Sunday 7: Mohamed Sanu vows to not let what happened in 2019 happen again


1. Mohamed Sanu seems extremely motivated this offseason, and it goes beyond the social media posts of him working out extremely hard following ankle surgery and meeting up with new quarterback Cam Newton. It’s his attitude towards how his eight games with the Patriots went last season and how he wants to be better in 2020. “It’s tough when you learn things over and over and you memorize things like it’s the back of your hand and you have to completely forget all the things, terminology in 24 hours, something you’ve known for 3.5 years,” he said on The Game 92.9 in Atlanta last week. “It is what it is. When you’re a top elite athlete you’re supposed to adjust and pick it up. It was tough at first and adversity hit, but it is what it is. Right now, I am where I want to be. I didn’t play the best that I felt like I could have last year and that is on me. I internalized that and that’s fine. I accepted it, just know I am not letting that [expletive] happen again.” In Sanu’s eight games with the Patriots he had 26 catches for 207 yards and a touchdown, but 10 receptions and 81 yards came in his first game against Baltimore. Having an attitude of wanting to prove everyone wrong from a year ago is a good thing to see from the 30-year-old. If healthy and performing to his capabilities, he could have a big impact on the Patriots offense in 2020 regardless of who is at quarterback.

2. It’s worth wondering how having Newton at quarterback will impact Julian Edelman. Over the years, Newton hasn’t thrown as much to receivers out of the slot and over the middle than he has to receivers on the outside. There’s no question Edelman is the Patriots’ best receiver, so will Newton change his game, or will the Patriots try and do things a little different with Edelman to appease Newton? Regardless, Edelman will get his fair share of targets, it’s just worth wondering would it be more if Jarrett Stidham was at quarterback?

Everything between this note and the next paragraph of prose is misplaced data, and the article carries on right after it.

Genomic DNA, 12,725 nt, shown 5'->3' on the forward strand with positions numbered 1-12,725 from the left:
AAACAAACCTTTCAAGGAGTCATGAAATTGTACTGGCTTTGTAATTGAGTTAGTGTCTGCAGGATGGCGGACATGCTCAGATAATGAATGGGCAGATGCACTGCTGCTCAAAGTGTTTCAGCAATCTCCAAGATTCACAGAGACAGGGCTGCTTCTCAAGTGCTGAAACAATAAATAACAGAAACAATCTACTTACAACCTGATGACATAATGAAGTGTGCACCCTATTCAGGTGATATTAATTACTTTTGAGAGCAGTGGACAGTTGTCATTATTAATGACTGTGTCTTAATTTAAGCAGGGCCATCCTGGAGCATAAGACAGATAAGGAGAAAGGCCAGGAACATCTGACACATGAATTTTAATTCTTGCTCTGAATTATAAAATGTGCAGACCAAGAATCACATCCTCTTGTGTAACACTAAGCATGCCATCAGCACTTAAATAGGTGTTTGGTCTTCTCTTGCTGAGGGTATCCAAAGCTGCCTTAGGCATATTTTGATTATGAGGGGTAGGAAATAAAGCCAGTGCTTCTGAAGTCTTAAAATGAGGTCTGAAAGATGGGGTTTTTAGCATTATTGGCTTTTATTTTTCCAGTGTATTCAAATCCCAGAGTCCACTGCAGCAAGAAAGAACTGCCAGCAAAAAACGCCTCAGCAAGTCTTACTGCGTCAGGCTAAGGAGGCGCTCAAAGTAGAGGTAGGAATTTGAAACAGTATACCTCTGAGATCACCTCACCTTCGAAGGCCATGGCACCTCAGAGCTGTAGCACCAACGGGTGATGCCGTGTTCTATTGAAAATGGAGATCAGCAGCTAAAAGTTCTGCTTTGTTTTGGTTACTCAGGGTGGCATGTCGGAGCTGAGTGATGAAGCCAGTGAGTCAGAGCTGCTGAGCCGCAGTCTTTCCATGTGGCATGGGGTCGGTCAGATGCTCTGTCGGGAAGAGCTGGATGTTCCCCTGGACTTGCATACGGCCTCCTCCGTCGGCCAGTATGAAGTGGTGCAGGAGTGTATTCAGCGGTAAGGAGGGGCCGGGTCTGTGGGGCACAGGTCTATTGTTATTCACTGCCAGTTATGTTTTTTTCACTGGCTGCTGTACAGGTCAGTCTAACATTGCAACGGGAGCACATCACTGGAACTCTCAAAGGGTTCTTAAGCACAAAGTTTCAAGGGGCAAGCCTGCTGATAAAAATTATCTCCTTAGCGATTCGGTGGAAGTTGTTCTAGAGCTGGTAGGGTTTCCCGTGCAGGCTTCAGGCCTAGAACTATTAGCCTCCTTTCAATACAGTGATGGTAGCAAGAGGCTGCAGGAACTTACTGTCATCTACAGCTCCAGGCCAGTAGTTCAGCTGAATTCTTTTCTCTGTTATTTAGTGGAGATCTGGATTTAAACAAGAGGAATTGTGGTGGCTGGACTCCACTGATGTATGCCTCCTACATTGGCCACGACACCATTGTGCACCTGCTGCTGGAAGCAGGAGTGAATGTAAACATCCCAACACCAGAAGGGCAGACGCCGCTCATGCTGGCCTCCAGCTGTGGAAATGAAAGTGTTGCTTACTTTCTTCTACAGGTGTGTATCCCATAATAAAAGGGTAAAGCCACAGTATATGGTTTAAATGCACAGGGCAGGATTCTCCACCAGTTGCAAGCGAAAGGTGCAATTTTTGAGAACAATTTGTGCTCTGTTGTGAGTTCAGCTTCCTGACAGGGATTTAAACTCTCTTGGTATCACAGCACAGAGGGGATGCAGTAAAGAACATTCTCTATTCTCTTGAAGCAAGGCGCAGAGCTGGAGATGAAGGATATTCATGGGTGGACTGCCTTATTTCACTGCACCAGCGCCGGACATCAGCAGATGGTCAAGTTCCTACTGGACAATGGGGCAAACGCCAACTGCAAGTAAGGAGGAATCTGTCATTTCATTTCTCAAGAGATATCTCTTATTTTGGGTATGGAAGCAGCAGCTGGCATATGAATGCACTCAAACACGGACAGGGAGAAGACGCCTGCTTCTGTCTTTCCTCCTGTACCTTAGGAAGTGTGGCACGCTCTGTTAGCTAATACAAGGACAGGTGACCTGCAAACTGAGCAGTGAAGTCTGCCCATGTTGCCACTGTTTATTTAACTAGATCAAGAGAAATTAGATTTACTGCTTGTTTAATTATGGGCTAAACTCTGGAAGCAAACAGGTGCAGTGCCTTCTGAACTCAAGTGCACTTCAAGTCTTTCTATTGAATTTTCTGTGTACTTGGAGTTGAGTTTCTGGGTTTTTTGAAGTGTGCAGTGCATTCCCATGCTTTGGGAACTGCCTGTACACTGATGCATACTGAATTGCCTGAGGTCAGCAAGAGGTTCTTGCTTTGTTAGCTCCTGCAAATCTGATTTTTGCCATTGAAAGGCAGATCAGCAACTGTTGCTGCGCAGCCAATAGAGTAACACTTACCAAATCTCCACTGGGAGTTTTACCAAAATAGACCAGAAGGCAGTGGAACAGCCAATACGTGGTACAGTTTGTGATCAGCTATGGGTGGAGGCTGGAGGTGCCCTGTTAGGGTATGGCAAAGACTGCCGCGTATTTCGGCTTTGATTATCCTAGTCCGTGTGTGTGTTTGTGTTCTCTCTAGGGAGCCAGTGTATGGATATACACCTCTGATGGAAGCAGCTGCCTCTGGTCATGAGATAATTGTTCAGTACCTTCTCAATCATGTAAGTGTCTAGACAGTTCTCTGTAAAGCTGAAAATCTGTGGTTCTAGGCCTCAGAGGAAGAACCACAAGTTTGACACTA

3. A lot of people are wondering what the addition of Newton means for Stidham, and it’s worth pointing out this doesn’t mean the organization doesn’t believe in him. It was able to get a former NFL MVP on an extremely low-risk contract, which was a no-brainer. It gives Stidham another year to get used to life in the NFL and then potentially become the starter in 2021. Think about it — was Jimmy Garoppolo ready to start games in his second season in the NFL? Probably not. Another year of learning could be a benefit for Stidham. And if he doesn’t take the addition of Newton well from a mental standpoint, doesn’t that mean maybe he’s not ready to be a NFL starter?

4. With that being said, don’t assume Newton is locked in to be the Patriots’ starter come Week 1. Bill Belichick has always picked the best player for the job at any position regardless of who the players are. So if Stidham has a better summer than Newton and gives the Patriots the best chance to win, Stidham will get the the job. It’s highly unlikely Newton sticks around to be the backup, so it’s likely either he’s the Week 1 starter or released following training camp.

5. An interesting stat with Newton coming aboard is the Patriots running game could actually improve. The Panthers ranked among the NFL's top five teams in rushing yards in four of Newton's first eight seasons and never finished worse than 11th. Sure, Newton’s rushing abilities factored into this, but it could open things up for Sony Michel and maybe even second-year player Damien Harris to have big seasons.

6. With word coming this week that the NFL will cut the preseason from four games to two, it also likely means a new preseason schedule will be released in the coming days/weeks. The league reportedly wants to give teams one home game and one away game and while it would work out for the Patriots since their Weeks 2 and 3 preseason games were already home and away, things may need to change to accommodate all other teams.

7. With training camp set to begin in roughly three weeks, it still seems there’s a lot to sort out in terms of protocols with players and personnel at team facilities. It appears a sentiment shared by many is when a question is answered as to how things will go, multiple additional questions relating to that then come up. This is something that will continue right up until the reporting date and it’s worth wondering how many players potentially could opt out of playing like has happened in other sports.